Tuesday, April 18, 2006

The Ease of Doing Taxes

Gary Becker complains that we spend too much time and money complying with the complex tax code.

I would separate the complexity of tax calculation into three kinds:

1) Complexity of a purely mathematical kind: the number of figures which have to be considered and all the additions, subtractions, multiplications, and divisions which have to be performed on them. In the modern world, this kind of complexity should no longer be of any significance since it can all be done by computer.

2) Recordkeeping: the burden of monitoring economic activity and recording transactions in a form that tax software can work with. Since almost everything can now be paid for electronically, it is also within our power to make this very easy if we choose.

3) Legal judgment: the need to know which provisions of the tax code can be or should be applied, and how transactions can be or should be characterized (e.g., whether an expense is deductible or not). This will be harder to computerize than the first two elements. Nevertheless I foresee that future taxpayers will be able to do this quite easily with the aid of sophisticated software.

There are some short-term obstacles. Some people still do not have computers, or credit cards. People may prefer recordkeeping to be difficult: for example, online businesses and their customers have an incentive to plead difficulty in calculating state use tax, and thereby avoid paying it, although recording and collecting the tax would in fact be very easy. But in the big picture, it seems to me that escalating complexity of the tax code will not be able to keep up with Moore's Law, and paying one's taxes is going to get easier and easier.

I predict, for example, that tax preparation will not be a growing profession in coming years, although like secretaries and travel agents, tax professionals will not become wholly extinct.


At 8:26 AM, April 18, 2006, Blogger Jordan said...

NJ has the right idea. All my information went to the state electronically, and all I had to do is log into the state tax webpage, answer a couple of questions, and then my tax return was filed and a refund put into my bank account. Less than 10 minutes.

Why can't the IRS do this for federal returns? It's surely in their interest to make their own online system so it's not going through some private middleman who charges $30-$50 dollars. I'm sure they'd be happier if people like me (i.e. tech savy people who use many online services for finances and have poor handwriting) didn't mail in their taxes.

At 11:06 AM, April 18, 2006, Blogger Richard Mason said...

Supposedly, if your income is not too large, you have free filing options for federal returns. For example, TurboTax is supposedly free if you are under 50 and your adjusted gross income is under $50K.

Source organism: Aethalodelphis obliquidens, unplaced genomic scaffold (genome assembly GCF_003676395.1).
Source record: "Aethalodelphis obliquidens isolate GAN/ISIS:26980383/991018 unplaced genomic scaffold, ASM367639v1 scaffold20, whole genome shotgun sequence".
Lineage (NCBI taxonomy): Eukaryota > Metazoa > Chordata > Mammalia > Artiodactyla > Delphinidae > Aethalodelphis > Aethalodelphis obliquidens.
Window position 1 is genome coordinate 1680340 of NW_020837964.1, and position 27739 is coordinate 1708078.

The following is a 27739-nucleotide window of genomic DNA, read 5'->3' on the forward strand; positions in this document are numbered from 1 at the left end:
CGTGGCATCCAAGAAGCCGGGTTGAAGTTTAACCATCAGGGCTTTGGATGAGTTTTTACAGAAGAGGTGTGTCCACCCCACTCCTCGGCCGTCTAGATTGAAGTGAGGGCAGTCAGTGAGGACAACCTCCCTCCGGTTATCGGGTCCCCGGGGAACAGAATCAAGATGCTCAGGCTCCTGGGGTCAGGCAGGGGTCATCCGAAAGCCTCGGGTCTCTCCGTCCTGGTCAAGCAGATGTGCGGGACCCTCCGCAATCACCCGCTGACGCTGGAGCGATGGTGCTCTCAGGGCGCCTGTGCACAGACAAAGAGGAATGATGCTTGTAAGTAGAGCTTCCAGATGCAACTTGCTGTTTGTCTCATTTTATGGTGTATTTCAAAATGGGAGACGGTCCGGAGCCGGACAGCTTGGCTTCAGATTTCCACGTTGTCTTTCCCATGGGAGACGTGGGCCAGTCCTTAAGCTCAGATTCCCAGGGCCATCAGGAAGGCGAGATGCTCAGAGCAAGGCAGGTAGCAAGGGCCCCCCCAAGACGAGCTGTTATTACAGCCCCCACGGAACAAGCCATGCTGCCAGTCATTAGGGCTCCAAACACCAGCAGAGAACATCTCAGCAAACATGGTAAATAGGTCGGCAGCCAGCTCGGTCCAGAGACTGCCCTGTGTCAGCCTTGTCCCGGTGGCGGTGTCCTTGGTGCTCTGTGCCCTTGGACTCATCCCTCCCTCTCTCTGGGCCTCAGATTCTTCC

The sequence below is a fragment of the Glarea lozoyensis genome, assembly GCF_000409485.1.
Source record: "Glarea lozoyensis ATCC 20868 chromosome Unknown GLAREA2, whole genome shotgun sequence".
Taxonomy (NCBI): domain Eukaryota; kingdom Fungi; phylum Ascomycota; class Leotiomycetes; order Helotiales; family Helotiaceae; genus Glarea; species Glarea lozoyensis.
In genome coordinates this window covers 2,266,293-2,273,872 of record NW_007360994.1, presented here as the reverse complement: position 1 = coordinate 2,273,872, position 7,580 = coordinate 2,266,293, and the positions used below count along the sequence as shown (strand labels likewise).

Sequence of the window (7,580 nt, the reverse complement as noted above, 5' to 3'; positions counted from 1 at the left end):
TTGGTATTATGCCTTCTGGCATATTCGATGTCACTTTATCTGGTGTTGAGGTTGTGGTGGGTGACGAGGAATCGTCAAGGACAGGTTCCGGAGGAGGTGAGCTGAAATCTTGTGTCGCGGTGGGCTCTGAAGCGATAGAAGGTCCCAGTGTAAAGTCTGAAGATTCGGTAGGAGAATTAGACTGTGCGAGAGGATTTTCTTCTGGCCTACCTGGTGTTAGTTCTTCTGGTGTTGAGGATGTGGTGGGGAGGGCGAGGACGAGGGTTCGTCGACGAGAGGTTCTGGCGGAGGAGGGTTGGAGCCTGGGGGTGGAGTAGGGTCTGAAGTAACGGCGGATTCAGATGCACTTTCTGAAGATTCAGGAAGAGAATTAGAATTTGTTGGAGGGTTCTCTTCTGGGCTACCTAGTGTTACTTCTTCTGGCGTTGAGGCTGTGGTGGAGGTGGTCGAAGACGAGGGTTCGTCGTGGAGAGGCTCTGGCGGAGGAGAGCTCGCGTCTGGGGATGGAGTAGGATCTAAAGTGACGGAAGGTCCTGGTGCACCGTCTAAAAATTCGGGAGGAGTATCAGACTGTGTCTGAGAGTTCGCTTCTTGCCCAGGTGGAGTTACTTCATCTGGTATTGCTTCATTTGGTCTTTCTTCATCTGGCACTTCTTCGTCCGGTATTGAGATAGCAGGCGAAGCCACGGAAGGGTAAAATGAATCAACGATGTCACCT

I didn't e-file, but I did use fill-in PDF forms for the federal returns and printed out the filled-in forms. That would obviate the handwriting issue.

California also has fill-in PDF forms, but the fields for your last name and your social security number were screwed up! (Same fields for spouse were okay.)

At 2:07 PM, April 18, 2006, Blogger Joe said...

I used free Turbo Tax this year. It got me a larger refund than I would have figured, and I'm 85% sure it did so legitimately. It also took way more time than filling out the 1040EZ like I normally have, but MI's state form instructions didn't account for the possibility that you filed a 1040EZ. Turbo Tax is a good way to go if you don't have pesky things like investments or a big income. Maybe otherwise too, but I can't vouch for that.

At 11:16 PM, May 22, 2006, Anonymous Anonymous said...

So why can't I P on your blog? Thats P as in paragraph, HTML. Not something else...
Anyway on taxes I disagree.
I forget who said, more or less, that people are inclined to believe the most ludicrous things when their self-interest is at stake.
Self-interest is at the heart of the tax code. Pay Uncle less, keep more. Sometimes this is ok, sometimes it is not. Like most rules of this sort, the boundary is kind of gray.
Empirically, the boundary of tax law can only be determined by reading tax court cases. After all, who cares if some complex rule written in the legislature is violated, if -- in fact -- no one really cares enough to catch and punish people over it. How much work would it be to reduce the case law to its digital essence? If you could, would it be rationalizable, or would it resemble some bad Trek episode where Kirk psychologically destroys a computerized nemesis by alerting it to its own irrationality.
Add to this the fact that regulations and laws change every year, and you'll see why taxes are such a pain in the ass.


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